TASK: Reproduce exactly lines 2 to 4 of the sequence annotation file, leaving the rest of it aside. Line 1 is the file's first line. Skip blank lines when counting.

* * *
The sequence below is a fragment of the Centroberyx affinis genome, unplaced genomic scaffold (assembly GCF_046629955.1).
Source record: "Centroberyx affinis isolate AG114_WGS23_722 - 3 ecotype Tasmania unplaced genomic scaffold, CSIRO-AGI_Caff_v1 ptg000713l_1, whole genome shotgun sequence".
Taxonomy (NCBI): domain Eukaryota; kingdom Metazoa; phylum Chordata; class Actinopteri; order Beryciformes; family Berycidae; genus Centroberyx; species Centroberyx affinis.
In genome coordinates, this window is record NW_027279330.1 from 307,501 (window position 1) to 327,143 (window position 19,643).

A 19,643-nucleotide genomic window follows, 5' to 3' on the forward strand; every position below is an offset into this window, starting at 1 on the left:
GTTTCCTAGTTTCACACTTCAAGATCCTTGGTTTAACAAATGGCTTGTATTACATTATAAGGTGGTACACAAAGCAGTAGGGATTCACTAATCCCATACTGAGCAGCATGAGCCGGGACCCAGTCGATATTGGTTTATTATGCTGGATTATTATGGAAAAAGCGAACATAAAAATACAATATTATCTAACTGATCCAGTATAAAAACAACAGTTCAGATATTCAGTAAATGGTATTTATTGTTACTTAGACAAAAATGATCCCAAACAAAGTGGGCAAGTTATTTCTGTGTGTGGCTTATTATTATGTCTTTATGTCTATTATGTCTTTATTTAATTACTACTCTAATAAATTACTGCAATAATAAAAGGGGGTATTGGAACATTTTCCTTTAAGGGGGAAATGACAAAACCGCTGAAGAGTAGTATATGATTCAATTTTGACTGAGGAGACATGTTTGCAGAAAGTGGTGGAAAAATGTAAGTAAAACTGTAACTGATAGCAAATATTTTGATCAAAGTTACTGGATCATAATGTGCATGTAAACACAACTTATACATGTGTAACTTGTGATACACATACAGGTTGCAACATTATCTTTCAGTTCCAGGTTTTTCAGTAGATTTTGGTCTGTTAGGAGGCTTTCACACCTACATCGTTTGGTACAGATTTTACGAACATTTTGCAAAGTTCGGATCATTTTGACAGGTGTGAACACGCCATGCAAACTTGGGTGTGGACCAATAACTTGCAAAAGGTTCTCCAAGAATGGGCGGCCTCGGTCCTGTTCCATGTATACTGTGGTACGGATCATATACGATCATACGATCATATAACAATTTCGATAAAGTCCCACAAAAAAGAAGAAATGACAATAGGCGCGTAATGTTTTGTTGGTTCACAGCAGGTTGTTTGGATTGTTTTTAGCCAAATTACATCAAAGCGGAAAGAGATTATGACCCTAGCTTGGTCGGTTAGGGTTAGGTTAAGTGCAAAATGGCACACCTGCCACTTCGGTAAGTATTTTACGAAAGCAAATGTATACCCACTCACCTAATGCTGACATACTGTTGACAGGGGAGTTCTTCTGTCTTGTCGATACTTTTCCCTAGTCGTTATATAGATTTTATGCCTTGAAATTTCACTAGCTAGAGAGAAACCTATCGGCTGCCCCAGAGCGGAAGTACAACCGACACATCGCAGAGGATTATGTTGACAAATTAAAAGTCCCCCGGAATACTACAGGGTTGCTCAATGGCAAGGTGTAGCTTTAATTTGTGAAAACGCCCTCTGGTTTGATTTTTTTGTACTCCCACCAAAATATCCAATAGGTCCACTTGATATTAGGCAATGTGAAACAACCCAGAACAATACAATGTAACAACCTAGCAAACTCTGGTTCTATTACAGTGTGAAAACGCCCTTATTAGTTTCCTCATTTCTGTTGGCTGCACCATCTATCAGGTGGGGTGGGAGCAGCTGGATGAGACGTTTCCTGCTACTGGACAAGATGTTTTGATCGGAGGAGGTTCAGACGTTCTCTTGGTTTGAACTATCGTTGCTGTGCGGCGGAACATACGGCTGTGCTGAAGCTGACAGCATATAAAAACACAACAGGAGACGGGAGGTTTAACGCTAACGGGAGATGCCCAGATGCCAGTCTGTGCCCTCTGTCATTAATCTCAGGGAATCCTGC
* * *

Source record: "Centroberyx affinis isolate AG114_WGS23_722 - 3 ecotype Tasmania unplaced genomic scaffold, CSIRO-AGI_Caff_v1 ptg000713l_1, whole genome shotgun sequence".
Taxonomy (NCBI): domain Eukaryota; kingdom Metazoa; phylum Chordata; class Actinopteri; order Beryciformes; family Berycidae; genus Centroberyx; species Centroberyx affinis.
In genome coordinates, this window is record NW_027279330.1 from 307,501 (window position 1) to 327,143 (window position 19,643).